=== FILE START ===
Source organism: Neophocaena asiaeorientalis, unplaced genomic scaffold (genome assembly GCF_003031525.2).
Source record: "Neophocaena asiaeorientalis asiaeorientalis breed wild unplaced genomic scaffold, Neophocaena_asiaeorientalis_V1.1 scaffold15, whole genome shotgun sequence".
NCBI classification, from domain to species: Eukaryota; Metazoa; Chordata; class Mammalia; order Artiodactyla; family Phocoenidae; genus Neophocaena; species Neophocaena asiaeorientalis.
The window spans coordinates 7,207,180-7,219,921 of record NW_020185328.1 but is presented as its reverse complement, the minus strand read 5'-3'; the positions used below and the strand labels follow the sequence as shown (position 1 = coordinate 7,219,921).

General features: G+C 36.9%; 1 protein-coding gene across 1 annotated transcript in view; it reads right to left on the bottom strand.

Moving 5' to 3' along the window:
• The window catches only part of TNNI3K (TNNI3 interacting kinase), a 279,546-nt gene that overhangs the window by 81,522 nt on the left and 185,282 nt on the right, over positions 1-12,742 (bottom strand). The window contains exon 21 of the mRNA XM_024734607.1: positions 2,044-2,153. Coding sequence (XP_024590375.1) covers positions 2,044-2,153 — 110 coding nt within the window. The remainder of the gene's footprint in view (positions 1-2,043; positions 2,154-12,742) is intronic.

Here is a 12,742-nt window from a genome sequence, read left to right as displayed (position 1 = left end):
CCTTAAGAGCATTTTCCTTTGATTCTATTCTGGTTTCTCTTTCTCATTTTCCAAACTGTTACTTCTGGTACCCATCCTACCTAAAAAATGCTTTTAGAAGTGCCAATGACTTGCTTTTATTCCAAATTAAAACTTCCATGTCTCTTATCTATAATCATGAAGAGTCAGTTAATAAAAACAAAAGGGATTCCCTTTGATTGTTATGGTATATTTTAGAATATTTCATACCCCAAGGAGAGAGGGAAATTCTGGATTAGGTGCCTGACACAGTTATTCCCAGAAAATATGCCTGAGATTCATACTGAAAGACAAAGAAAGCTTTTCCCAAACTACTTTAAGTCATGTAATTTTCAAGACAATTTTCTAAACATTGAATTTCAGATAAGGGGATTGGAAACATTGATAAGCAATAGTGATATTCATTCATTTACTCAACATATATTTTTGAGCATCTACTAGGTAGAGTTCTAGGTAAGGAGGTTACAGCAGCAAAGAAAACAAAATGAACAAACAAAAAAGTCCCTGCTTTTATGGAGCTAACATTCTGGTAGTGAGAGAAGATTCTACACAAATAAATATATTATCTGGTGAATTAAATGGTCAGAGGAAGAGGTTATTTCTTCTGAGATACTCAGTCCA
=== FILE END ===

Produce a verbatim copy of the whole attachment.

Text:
Source organism: Neophocaena asiaeorientalis, unplaced genomic scaffold (genome assembly GCF_003031525.2).
Source record: "Neophocaena asiaeorientalis asiaeorientalis breed wild unplaced genomic scaffold, Neophocaena_asiaeorientalis_V1.1 scaffold15, whole genome shotgun sequence".
NCBI classification, from domain to species: Eukaryota; Metazoa; Chordata; class Mammalia; order Artiodactyla; family Phocoenidae; genus Neophocaena; species Neophocaena asiaeorientalis.
The window spans coordinates 7,207,180-7,219,921 of record NW_020185328.1 but is presented as its reverse complement, the minus strand read 5'-3'; the positions used below and the strand labels follow the sequence as shown (position 1 = coordinate 7,219,921).

General features: G+C 36.9%; 1 protein-coding gene across 1 annotated transcript in view; it reads right to left on the bottom strand.

Moving 5' to 3' along the window:
• The window catches only part of TNNI3K (TNNI3 interacting kinase), a 279,546-nt gene that overhangs the window by 81,522 nt on the left and 185,282 nt on the right, over positions 1-12,742 (bottom strand). The window contains exon 21 of the mRNA XM_024734607.1: positions 2,044-2,153. Coding sequence (XP_024590375.1) covers positions 2,044-2,153 — 110 coding nt within the window. The remainder of the gene's footprint in view (positions 1-2,043; positions 2,154-12,742) is intronic.

Here is a 12,742-nt window from a genome sequence, read left to right as displayed (position 1 = left end):
CCTTAAGAGCATTTTCCTTTGATTCTATTCTGGTTTCTCTTTCTCATTTTCCAAACTGTTACTTCTGGTACCCATCCTACCTAAAAAATGCTTTTAGAAGTGCCAATGACTTGCTTTTATTCCAAATTAAAACTTCCATGTCTCTTATCTATAATCATGAAGAGTCAGTTAATAAAAACAAAAGGGATTCCCTTTGATTGTTATGGTATATTTTAGAATATTTCATACCCCAAGGAGAGAGGGAAATTCTGGATTAGGTGCCTGACACAGTTATTCCCAGAAAATATGCCTGAGATTCATACTGAAAGACAAAGAAAGCTTTTCCCAAACTACTTTAAGTCATGTAATTTTCAAGACAATTTTCTAAACATTGAATTTCAGATAAGGGGATTGGAAACATTGATAAGCAATAGTGATATTCATTCATTTACTCAACATATATTTTTGAGCATCTACTAGGTAGAGTTCTAGGTAAGGAGGTTACAGCAGCAAAGAAAACAAAATGAACAAACAAAAAAGTCCCTGCTTTTATGGAGCTAACATTCTGGTAGTGAGAGAAGATTCTACACAAATAAATATATTATCTGGTGAATTAAATGGTCAGAGGAAGAGGTTATTTCTTCTGAGATACTCAGTCCA